nicole and i shared the only bed in the house; shanshan and her parents slept upstairs on mats. the house was made from local bricks covered by cement, wooden beams supported the ceiling. the first floor consisted of a main room and a kitchen. the main room was divided into two sections, a sleeping section, where the bed was and a social section, with a table, television, and several chairs, some plastic, two made of bamboo. the wash room was a concrete room built next to their pump. for our evening wash, shanshan heated water in the kitchen and then added pump water to adjust the temperature. the outhouse was a separate brick building with a trench dug into the earth. above the trench was a bamboo plank, where i squatted several times a day to relieve myself.
shanshan and her parents moved me with their generousity. they killed a chicken for us and prepared fresh vegetables, eggs, and homegrown rice. when we left, they gave us fresh eggs, homegrown peanuts, and special deep-fried potato cakes for the trip. yangming township gave us a box of kiwi fruits that were locally grown. indeed, their generousity eased the relationship, enabled it to move beyond a tour of poverty. i had feared that the trip would turn the villagers, especially our hosts, into exhibits in living museum and would turn us into tourists. the school had instructed students to give money to their host families as a token of their appreciation, and much thought had been given to what would be the correct amount: not too much so that the families were embarrassed but not so little that they lost materially by hosting us. although the act of hosting didn’t unmake our material inequality, it nevertheless did ameliorate some of the awkwardness of the visit. it certainly reminded me that each of us has something to give and that all of us have a responsibility to accept what is given graciously.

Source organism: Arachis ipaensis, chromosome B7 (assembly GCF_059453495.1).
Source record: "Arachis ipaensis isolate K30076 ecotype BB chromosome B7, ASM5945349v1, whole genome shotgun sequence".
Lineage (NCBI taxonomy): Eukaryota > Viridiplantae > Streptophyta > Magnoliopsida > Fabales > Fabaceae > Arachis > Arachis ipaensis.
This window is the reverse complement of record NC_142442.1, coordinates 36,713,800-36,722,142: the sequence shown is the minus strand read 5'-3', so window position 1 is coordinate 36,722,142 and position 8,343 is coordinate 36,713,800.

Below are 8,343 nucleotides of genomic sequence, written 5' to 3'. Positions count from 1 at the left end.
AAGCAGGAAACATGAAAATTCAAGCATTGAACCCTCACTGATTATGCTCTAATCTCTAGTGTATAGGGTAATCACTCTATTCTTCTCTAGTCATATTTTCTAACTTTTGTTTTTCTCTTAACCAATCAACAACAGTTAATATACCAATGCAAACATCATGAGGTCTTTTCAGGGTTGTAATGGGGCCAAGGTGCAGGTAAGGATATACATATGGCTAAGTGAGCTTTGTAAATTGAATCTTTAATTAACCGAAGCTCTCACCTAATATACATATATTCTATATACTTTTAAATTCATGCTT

a native of longgang, shenzhen, nicole is also hakka. she enjoyed the trip because it brought back memories of her childhood before her family moved to downtown shenzhen. she grew up in a village like shanshan’s and used to sleep on the same kind of bed. more importangly, she remembered the beauty of the countryside and wondered about why modernization meant the destruction of beautiful places. specifically, as part of shenzhen’s ongoing expansion, her natal village will soon be razed and an upscale housing development built in its place. also, nicole said that she only understood about 70% of what shanshan and her parents said and preferred to speak with them in mandarin, reminding me again of how many variants of local languages (方言) there actually are. after all, heyuan is only a 3 hour drive away from shenzhen.
the belief that youth can be motivated by direct experience inspires this project. more specifically, adults in both places expressed that more communication (交流) between students from both areas would be beneficial. on the one hand, shenzhen youth might learn humility and social responsibility, while yangming youth might learn their are higher goals than working in a factory or restaurant. consequently, our schools hope to establish a hand-in-hand (手拉手) relationship with the yangming first and second middle schools, enabling students and teachers to visit each other.
i hope that this kind of experience might accomplish what exhortations rarely do–inspire us adults to help our children change the world. i know that this experience manifests one, more traditional (in the socialist sense of the word) meaning of the shenzhen experiment, which not only aimed to open china to the world, but also to improve the material wellbeing of all chinese people. in fact, at 63 our school principal is a child of the revolution and she still approaches education with an eye to socialist goals. as a friend of mine said, if china can improve the living standard of all chinese people, bringing stability to its internal affairs, it will have contributed to world peace. one could say the same for the united states and that we start one friendship at a time. i have posted some fieldtrip memories in my galleries.